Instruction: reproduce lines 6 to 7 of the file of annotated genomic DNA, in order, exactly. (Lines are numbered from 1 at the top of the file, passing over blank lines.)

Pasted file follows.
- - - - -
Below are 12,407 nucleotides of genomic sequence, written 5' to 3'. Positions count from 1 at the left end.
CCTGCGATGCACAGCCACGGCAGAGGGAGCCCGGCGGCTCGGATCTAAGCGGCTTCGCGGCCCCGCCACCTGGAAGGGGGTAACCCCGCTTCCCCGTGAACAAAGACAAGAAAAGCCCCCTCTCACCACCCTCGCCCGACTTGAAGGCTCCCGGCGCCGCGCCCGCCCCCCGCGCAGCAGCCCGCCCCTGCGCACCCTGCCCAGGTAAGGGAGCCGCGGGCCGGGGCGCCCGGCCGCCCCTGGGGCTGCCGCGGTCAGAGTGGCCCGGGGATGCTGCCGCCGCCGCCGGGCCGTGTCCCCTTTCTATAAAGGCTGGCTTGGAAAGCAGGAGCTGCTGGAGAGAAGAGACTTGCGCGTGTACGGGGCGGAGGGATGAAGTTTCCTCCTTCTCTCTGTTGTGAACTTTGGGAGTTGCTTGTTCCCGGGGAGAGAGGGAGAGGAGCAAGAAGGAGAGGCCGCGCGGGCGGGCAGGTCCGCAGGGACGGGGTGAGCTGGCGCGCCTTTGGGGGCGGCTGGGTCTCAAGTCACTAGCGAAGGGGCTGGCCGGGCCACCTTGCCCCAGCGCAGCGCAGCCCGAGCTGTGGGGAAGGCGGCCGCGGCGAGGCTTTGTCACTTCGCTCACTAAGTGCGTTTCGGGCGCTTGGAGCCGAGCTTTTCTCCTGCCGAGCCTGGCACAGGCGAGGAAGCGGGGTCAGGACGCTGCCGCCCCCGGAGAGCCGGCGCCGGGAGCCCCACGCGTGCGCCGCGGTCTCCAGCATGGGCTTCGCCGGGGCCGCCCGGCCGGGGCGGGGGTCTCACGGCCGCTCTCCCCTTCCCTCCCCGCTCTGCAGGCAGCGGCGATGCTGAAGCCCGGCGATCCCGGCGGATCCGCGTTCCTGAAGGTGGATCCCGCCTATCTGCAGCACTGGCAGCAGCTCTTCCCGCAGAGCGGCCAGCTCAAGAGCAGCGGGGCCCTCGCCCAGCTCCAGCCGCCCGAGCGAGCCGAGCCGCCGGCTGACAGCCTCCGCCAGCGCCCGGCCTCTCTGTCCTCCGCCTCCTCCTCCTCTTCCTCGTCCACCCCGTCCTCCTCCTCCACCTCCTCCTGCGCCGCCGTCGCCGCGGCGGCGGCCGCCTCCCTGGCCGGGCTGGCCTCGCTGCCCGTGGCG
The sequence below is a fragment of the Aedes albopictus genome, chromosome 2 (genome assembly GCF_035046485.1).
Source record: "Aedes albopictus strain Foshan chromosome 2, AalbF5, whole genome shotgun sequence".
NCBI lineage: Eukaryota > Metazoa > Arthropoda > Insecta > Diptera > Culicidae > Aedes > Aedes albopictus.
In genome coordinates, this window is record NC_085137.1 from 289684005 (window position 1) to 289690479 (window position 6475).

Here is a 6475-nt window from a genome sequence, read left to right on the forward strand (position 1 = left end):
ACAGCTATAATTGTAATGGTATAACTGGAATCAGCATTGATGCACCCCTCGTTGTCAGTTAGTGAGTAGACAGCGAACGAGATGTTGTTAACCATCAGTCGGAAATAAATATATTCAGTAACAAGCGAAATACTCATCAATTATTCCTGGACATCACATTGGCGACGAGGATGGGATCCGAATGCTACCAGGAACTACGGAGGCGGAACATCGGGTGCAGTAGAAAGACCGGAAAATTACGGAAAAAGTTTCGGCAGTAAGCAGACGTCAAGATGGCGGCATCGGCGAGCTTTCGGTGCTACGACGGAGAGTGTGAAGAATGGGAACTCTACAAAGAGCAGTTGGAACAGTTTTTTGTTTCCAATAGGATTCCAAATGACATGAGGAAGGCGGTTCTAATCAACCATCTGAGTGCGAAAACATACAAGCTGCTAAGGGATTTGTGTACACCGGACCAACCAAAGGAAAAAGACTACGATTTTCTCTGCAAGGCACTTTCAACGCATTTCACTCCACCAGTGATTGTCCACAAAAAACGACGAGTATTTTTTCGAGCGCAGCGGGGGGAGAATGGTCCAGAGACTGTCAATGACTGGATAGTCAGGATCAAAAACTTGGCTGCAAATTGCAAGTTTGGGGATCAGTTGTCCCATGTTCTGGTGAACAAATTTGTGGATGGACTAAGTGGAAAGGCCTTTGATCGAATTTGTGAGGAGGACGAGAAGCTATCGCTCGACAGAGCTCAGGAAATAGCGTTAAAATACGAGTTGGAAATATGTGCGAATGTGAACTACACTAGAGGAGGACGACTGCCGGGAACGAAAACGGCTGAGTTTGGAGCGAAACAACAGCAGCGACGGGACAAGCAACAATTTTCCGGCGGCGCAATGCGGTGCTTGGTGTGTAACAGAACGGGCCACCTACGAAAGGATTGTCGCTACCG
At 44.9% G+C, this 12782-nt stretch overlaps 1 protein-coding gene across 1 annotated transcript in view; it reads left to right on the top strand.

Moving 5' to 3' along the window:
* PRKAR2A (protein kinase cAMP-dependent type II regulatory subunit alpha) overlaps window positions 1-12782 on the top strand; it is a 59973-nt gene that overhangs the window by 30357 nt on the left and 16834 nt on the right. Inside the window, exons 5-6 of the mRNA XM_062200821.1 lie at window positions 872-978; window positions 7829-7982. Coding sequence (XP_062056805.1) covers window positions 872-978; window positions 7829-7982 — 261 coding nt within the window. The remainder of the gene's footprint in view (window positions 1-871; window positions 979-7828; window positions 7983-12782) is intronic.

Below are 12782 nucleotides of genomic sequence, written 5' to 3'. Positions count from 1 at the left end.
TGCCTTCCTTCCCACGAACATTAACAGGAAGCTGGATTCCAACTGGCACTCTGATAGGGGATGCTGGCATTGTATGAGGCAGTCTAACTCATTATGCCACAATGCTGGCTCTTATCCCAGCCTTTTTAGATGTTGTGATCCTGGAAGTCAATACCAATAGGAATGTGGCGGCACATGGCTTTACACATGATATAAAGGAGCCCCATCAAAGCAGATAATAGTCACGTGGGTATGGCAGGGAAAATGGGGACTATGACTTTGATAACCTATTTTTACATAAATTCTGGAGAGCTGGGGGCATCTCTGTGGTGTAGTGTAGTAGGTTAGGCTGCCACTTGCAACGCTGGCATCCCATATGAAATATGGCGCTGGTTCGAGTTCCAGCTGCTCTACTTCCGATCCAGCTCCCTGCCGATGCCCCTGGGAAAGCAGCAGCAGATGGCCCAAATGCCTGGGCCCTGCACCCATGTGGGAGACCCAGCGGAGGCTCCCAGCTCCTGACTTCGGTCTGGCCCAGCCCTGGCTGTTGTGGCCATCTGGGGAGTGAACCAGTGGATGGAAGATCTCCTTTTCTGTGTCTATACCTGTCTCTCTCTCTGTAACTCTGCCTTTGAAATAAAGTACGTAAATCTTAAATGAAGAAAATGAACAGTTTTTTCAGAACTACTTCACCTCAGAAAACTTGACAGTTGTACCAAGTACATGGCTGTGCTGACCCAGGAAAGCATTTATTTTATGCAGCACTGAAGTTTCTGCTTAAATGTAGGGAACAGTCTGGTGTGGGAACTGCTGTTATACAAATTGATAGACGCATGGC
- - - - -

In genome coordinates, this window is record NC_085137.1 from 289684005 (window position 1) to 289690479 (window position 6475).

Here is a 6475-nt window from a genome sequence, read left to right on the forward strand (position 1 = left end):